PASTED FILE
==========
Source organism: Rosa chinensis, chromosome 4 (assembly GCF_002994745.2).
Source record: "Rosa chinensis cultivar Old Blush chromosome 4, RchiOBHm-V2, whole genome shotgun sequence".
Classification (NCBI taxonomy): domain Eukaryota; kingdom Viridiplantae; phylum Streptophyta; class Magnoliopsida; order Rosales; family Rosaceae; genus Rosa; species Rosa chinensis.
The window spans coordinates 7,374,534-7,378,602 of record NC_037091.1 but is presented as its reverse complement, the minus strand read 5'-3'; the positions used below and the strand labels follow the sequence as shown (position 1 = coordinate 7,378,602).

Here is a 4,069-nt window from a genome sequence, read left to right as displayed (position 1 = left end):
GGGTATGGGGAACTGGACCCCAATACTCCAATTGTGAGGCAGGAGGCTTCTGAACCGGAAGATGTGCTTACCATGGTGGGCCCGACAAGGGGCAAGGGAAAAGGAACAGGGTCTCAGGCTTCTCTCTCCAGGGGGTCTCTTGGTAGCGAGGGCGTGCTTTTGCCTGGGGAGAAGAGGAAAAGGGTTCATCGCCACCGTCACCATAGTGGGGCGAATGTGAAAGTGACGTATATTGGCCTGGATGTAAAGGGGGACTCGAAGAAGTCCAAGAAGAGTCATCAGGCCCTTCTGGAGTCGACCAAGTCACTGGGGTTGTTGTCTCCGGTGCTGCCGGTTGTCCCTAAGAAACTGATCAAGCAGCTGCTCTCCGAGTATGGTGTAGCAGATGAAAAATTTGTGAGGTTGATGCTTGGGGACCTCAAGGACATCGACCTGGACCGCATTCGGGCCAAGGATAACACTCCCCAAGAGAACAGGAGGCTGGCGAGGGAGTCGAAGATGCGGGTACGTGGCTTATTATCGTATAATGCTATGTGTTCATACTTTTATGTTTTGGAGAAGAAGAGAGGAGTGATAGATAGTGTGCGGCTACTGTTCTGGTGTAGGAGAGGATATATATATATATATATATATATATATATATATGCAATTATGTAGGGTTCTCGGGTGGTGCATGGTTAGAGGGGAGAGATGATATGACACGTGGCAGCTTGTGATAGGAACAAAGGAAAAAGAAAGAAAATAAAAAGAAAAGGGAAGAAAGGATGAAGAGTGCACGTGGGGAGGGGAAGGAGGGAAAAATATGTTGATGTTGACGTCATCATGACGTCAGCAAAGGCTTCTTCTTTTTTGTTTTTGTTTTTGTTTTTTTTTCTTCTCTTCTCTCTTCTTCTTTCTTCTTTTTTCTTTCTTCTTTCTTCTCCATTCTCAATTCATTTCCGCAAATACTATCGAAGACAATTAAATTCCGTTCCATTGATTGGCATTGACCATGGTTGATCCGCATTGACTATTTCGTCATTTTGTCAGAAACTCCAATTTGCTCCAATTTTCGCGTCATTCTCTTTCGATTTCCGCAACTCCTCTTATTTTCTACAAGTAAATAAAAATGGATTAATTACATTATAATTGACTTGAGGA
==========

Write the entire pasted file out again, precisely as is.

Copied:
Source organism: Rosa chinensis, chromosome 4 (assembly GCF_002994745.2).
Source record: "Rosa chinensis cultivar Old Blush chromosome 4, RchiOBHm-V2, whole genome shotgun sequence".
Classification (NCBI taxonomy): domain Eukaryota; kingdom Viridiplantae; phylum Streptophyta; class Magnoliopsida; order Rosales; family Rosaceae; genus Rosa; species Rosa chinensis.
The window spans coordinates 7,374,534-7,378,602 of record NC_037091.1 but is presented as its reverse complement, the minus strand read 5'-3'; the positions used below and the strand labels follow the sequence as shown (position 1 = coordinate 7,378,602).

Here is a 4,069-nt window from a genome sequence, read left to right as displayed (position 1 = left end):
GGGTATGGGGAACTGGACCCCAATACTCCAATTGTGAGGCAGGAGGCTTCTGAACCGGAAGATGTGCTTACCATGGTGGGCCCGACAAGGGGCAAGGGAAAAGGAACAGGGTCTCAGGCTTCTCTCTCCAGGGGGTCTCTTGGTAGCGAGGGCGTGCTTTTGCCTGGGGAGAAGAGGAAAAGGGTTCATCGCCACCGTCACCATAGTGGGGCGAATGTGAAAGTGACGTATATTGGCCTGGATGTAAAGGGGGACTCGAAGAAGTCCAAGAAGAGTCATCAGGCCCTTCTGGAGTCGACCAAGTCACTGGGGTTGTTGTCTCCGGTGCTGCCGGTTGTCCCTAAGAAACTGATCAAGCAGCTGCTCTCCGAGTATGGTGTAGCAGATGAAAAATTTGTGAGGTTGATGCTTGGGGACCTCAAGGACATCGACCTGGACCGCATTCGGGCCAAGGATAACACTCCCCAAGAGAACAGGAGGCTGGCGAGGGAGTCGAAGATGCGGGTACGTGGCTTATTATCGTATAATGCTATGTGTTCATACTTTTATGTTTTGGAGAAGAAGAGAGGAGTGATAGATAGTGTGCGGCTACTGTTCTGGTGTAGGAGAGGATATATATATATATATATATATATATATATATATGCAATTATGTAGGGTTCTCGGGTGGTGCATGGTTAGAGGGGAGAGATGATATGACACGTGGCAGCTTGTGATAGGAACAAAGGAAAAAGAAAGAAAATAAAAAGAAAAGGGAAGAAAGGATGAAGAGTGCACGTGGGGAGGGGAAGGAGGGAAAAATATGTTGATGTTGACGTCATCATGACGTCAGCAAAGGCTTCTTCTTTTTTGTTTTTGTTTTTGTTTTTTTTTCTTCTCTTCTCTCTTCTTCTTTCTTCTTTTTTCTTTCTTCTTTCTTCTCCATTCTCAATTCATTTCCGCAAATACTATCGAAGACAATTAAATTCCGTTCCATTGATTGGCATTGACCATGGTTGATCCGCATTGACTATTTCGTCATTTTGTCAGAAACTCCAATTTGCTCCAATTTTCGCGTCATTCTCTTTCGATTTCCGCAACTCCTCTTATTTTCTACAAGTAAATAAAAATGGATTAATTACATTATAATTGACTTGAGGA